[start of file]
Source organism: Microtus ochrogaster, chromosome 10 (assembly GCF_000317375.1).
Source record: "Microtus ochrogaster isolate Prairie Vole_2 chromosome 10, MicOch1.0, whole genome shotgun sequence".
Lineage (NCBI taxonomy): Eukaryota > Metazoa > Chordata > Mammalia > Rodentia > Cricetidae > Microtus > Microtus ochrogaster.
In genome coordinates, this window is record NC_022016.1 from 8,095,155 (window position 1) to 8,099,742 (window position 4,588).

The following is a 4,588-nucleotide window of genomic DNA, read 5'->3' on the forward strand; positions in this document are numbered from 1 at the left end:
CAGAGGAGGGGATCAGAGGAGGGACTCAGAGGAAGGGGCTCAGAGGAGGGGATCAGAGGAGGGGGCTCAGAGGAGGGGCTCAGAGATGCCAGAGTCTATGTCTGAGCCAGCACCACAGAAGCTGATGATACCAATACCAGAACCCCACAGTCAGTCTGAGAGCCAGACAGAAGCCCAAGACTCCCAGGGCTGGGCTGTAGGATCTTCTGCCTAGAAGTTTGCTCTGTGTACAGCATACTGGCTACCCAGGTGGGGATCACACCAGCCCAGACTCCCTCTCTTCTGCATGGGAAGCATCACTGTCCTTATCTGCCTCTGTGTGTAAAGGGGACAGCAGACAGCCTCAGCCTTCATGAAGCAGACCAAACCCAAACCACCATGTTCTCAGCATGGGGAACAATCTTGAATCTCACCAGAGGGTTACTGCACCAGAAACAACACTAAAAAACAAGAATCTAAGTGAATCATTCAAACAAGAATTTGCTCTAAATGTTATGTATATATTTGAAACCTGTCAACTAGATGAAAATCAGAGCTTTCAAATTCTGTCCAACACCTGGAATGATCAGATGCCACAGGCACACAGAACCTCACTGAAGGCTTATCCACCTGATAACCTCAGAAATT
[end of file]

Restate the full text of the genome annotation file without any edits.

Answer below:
Source organism: Microtus ochrogaster, chromosome 10 (assembly GCF_000317375.1).
Source record: "Microtus ochrogaster isolate Prairie Vole_2 chromosome 10, MicOch1.0, whole genome shotgun sequence".
Lineage (NCBI taxonomy): Eukaryota > Metazoa > Chordata > Mammalia > Rodentia > Cricetidae > Microtus > Microtus ochrogaster.
In genome coordinates, this window is record NC_022016.1 from 8,095,155 (window position 1) to 8,099,742 (window position 4,588).

The following is a 4,588-nucleotide window of genomic DNA, read 5'->3' on the forward strand; positions in this document are numbered from 1 at the left end:
CAGAGGAGGGGATCAGAGGAGGGACTCAGAGGAAGGGGCTCAGAGGAGGGGATCAGAGGAGGGGGCTCAGAGGAGGGGCTCAGAGATGCCAGAGTCTATGTCTGAGCCAGCACCACAGAAGCTGATGATACCAATACCAGAACCCCACAGTCAGTCTGAGAGCCAGACAGAAGCCCAAGACTCCCAGGGCTGGGCTGTAGGATCTTCTGCCTAGAAGTTTGCTCTGTGTACAGCATACTGGCTACCCAGGTGGGGATCACACCAGCCCAGACTCCCTCTCTTCTGCATGGGAAGCATCACTGTCCTTATCTGCCTCTGTGTGTAAAGGGGACAGCAGACAGCCTCAGCCTTCATGAAGCAGACCAAACCCAAACCACCATGTTCTCAGCATGGGGAACAATCTTGAATCTCACCAGAGGGTTACTGCACCAGAAACAACACTAAAAAACAAGAATCTAAGTGAATCATTCAAACAAGAATTTGCTCTAAATGTTATGTATATATTTGAAACCTGTCAACTAGATGAAAATCAGAGCTTTCAAATTCTGTCCAACACCTGGAATGATCAGATGCCACAGGCACACAGAACCTCACTGAAGGCTTATCCACCTGATAACCTCAGAAATT